This year, The Consumer Electronics Association (CEA) projects that global consumer electronics revenues will top $285 billion, led by a 101% year over year growth in emerging product categories such as wearable devices, Ultra HD TV and 3D printers.
Just one year earlier, CEA's director of industry analysis, Steve Koenig, said:
These top revenue-driving products, namely LCD flat panel TVs and mobile connected devices, can now be found in millions of households in a remarkably short amount of time. This has resulted in a crowded market, naturally lending itself to slowed revenue growth. Yet we're at an interesting turning point in technology, as these same products are increasingly adopting premium, differentiating features, driving consumer interest and creating opportunities across other categories in the industry.
Consumer electronics innovators and manufacturers have heeded the message by continuing to evolve new products and designs to keep the value proposition of buying “new” fresh in consumers' minds. However, in addition to creating new product value, OEMs must manage profit margins, get products to market quickly, and firmly establish and continuously renew brand presence in mature and emerging markets. It takes a savvy logistics strategy to deliver on all of these other touch points.
Orchestrating a logistics strategy that can compliment your supply chain and please consumers is no slam dunk. Several years ago, many major electronics companies opted to air-ship goods into busy markets for holiday events and new product releases—but as they better understood the ebbs and wanes of these markets and their supply chain performances improved, they also understood that there was a place for slower trans-ocean shipments that were cheaper and improved profit margins. The key was gathering enough intelligence from their supply chains and market forecasts to know which goods they had to expedite to markets and which goods replenishments they could ship on slower routes to keep inventories replenished.
The end result was a move to more intermodal shipping approaches that combined the speed of air transport with the slower but cheaper advantages of ocean transport for “best mix” product infusions into markets around the world.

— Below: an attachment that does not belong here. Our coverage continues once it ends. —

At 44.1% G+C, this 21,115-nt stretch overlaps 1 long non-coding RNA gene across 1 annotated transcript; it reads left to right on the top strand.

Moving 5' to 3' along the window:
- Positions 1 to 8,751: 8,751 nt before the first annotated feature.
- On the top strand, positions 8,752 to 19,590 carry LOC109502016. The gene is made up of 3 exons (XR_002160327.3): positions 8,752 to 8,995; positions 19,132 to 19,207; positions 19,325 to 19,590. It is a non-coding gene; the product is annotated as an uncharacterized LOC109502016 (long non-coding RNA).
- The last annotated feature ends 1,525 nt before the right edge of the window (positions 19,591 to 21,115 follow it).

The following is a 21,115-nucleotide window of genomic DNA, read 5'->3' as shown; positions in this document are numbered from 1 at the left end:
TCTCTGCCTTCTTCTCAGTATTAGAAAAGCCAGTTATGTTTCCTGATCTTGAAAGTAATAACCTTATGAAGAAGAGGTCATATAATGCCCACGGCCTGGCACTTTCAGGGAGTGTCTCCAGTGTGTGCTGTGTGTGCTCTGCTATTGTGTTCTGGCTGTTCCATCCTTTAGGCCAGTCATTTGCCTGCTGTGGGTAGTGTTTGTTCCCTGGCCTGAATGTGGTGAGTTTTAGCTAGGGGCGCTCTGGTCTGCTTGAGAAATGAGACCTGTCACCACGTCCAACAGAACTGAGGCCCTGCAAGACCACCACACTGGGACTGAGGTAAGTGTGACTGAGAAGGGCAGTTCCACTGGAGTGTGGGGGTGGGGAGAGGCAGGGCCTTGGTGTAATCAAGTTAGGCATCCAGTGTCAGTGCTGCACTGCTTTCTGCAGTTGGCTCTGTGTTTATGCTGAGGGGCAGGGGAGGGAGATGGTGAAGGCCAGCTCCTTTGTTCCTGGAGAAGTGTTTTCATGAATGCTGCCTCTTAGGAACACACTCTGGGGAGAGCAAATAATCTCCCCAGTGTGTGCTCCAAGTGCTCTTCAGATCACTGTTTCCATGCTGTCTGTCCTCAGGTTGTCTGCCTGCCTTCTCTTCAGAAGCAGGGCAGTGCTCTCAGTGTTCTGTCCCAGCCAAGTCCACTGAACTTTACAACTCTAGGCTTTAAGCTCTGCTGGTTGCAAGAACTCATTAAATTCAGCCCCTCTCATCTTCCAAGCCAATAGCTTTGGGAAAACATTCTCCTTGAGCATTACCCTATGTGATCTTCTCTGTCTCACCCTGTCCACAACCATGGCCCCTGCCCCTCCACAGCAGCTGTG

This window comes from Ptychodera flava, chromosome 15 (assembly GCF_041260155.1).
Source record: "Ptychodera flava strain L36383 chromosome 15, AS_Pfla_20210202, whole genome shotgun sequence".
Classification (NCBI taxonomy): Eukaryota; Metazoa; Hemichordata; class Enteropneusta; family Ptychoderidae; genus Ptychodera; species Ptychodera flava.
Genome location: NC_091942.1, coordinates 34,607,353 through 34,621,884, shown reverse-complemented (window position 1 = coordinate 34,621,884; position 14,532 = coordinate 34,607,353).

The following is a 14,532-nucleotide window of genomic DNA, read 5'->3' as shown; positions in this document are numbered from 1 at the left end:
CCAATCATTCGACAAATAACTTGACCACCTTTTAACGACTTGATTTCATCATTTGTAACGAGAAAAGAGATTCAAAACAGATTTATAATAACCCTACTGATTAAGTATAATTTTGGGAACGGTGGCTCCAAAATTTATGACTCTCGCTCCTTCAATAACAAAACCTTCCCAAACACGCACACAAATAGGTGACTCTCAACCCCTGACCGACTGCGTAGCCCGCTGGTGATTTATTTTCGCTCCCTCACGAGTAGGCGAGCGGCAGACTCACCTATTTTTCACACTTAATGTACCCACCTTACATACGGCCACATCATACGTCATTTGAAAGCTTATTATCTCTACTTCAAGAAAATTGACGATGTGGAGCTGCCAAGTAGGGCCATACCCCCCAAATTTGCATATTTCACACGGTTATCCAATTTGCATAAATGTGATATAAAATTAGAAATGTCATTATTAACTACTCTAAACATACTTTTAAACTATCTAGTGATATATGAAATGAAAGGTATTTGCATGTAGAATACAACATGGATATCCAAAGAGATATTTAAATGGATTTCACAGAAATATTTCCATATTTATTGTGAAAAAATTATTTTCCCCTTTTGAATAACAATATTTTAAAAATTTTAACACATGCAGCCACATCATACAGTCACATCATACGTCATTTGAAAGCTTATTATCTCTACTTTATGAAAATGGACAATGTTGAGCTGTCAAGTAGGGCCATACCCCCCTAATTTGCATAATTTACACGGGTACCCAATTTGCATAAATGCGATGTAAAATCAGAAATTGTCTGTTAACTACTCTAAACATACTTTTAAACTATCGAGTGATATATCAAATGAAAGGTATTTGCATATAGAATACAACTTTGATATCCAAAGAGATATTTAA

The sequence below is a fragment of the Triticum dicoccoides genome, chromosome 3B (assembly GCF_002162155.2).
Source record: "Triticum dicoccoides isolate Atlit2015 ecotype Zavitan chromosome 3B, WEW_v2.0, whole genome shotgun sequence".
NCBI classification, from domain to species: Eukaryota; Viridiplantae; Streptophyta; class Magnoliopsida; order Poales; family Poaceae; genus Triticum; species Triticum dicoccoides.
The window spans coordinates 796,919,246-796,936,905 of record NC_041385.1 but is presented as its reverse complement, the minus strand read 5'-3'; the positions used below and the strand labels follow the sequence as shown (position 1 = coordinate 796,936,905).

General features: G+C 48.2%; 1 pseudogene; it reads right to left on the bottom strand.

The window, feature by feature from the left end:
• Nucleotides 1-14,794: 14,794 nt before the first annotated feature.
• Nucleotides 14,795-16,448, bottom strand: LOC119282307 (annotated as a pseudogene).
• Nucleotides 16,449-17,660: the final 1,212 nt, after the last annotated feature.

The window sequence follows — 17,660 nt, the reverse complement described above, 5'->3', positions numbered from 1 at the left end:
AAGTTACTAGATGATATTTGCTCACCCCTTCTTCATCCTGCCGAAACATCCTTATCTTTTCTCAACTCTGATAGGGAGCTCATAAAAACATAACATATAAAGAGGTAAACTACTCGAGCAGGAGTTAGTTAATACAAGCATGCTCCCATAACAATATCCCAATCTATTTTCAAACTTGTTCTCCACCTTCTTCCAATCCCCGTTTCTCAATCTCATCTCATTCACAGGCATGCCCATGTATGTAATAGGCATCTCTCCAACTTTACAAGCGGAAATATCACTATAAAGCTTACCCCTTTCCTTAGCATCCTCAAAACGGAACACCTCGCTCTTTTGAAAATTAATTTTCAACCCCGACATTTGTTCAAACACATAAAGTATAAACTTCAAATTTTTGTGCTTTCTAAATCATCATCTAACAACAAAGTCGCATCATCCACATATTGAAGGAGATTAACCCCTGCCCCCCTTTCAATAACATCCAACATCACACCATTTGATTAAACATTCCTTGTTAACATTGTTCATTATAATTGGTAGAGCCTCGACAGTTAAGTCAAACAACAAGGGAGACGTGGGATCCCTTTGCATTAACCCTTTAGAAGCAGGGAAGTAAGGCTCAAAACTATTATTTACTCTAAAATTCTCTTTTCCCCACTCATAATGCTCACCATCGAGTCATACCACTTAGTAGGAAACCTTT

A second challenge to profit margins is product breakage during transport. For both new and refurbished electronics products, equipment is delicate and susceptible to the hazards of fluctuating environmental conditions and rough handling. “Sensitive electronic components require effective packaging solutions,” wrote Marc Caiola, channel & marketing manager, North America, for Pentair Equipment Protection. “These solutions are not only employed to protect against environmental factors, such as dust, moisture, shock and vibration, and potential structural damages, but also to protect electronics against thermal challenges that can lead to overheating and system failure,” he added.
Caiola recommended that electronics companies ask their logistics providers and distribution warehouses to conform to electronics packaging standards such as those issued by design committees like the PCI Industrial Computer Manufacturers Computer Group (PICMG)and VME International Trade Association (VITA). A third packaging standards organization, called the International Safe Transit Association (ISTA), specifically works on packaging for transportation.
The third logistics challenge is positioning the organization to meet the fulfillment needs in both mature and emerging markets in order to continuously build upon brand presence.
Two keys to providing markets with the goods they desire are architecting a best-in-class distribution and logistics network and navigating successfully through various countries' customs. An inability to craft transportation and distribution networks that get goods to destinations quickly, safely, and at least cost or to get goods through customs expeditiously, can have disastrous impact on revenues, profit margins and bottom lines.
“You would be surprised at how many companies don't even review their logistics networks on an annual basis,” said one logistics provider executive. “If they performed these reviews, they might find that it is actually cheaper and just as fast to store goods in a smaller market location that is not as close to a major population center and transport the goods into market from there.”
Finally, distribution centers and warehouse also often neglect yard management. This increases the risk of theft, or other delays that can result in goods being late to market while they sit in the yard.
In all of these scenarios, a logistics company that offers a visible and collaborative system as well as transportation for shipments, can be a strong partner. When logistics snags emerge, this system visibility enables shippers and logistics companies to collaborate and solve problems sooner—and if the logistics systems and companies have international presence, they will also have electronic documentation flows that expedite the customs process, which makes serving new markets easier.